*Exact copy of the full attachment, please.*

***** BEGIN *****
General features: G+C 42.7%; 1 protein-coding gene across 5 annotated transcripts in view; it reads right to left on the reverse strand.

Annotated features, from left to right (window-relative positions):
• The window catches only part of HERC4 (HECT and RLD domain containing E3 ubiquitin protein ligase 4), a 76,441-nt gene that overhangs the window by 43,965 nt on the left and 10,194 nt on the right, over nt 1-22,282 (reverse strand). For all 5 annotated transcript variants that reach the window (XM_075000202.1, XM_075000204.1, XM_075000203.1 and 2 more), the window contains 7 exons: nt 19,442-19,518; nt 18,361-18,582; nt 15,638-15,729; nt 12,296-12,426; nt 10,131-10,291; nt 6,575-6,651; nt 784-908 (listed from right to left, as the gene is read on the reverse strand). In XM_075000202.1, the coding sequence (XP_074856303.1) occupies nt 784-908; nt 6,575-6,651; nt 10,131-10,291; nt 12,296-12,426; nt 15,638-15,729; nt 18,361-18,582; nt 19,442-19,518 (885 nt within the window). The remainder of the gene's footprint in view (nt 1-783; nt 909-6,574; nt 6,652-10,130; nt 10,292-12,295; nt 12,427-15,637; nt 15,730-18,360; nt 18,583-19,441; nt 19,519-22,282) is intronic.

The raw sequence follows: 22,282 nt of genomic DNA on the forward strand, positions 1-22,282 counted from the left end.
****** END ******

General features: G+C 42.7%; 1 protein-coding gene across 5 annotated transcripts in view; it reads right to left on the reverse strand.

Annotated features, from left to right (window-relative positions):
• The window catches only part of HERC4 (HECT and RLD domain containing E3 ubiquitin protein ligase 4), a 76,441-nt gene that overhangs the window by 43,965 nt on the left and 10,194 nt on the right, over nt 1-22,282 (reverse strand). For all 5 annotated transcript variants that reach the window (XM_075000202.1, XM_075000204.1, XM_075000203.1 and 2 more), the window contains 7 exons: nt 19,442-19,518; nt 18,361-18,582; nt 15,638-15,729; nt 12,296-12,426; nt 10,131-10,291; nt 6,575-6,651; nt 784-908 (listed from right to left, as the gene is read on the reverse strand). In XM_075000202.1, the coding sequence (XP_074856303.1) occupies nt 784-908; nt 6,575-6,651; nt 10,131-10,291; nt 12,296-12,426; nt 15,638-15,729; nt 18,361-18,582; nt 19,442-19,518 (885 nt within the window). The remainder of the gene's footprint in view (nt 1-783; nt 909-6,574; nt 6,652-10,130; nt 10,292-12,295; nt 12,427-15,637; nt 15,730-18,360; nt 18,583-19,441; nt 19,519-22,282) is intronic.

The raw sequence follows: 22,282 nt of genomic DNA on the forward strand, positions 1-22,282 counted from the left end.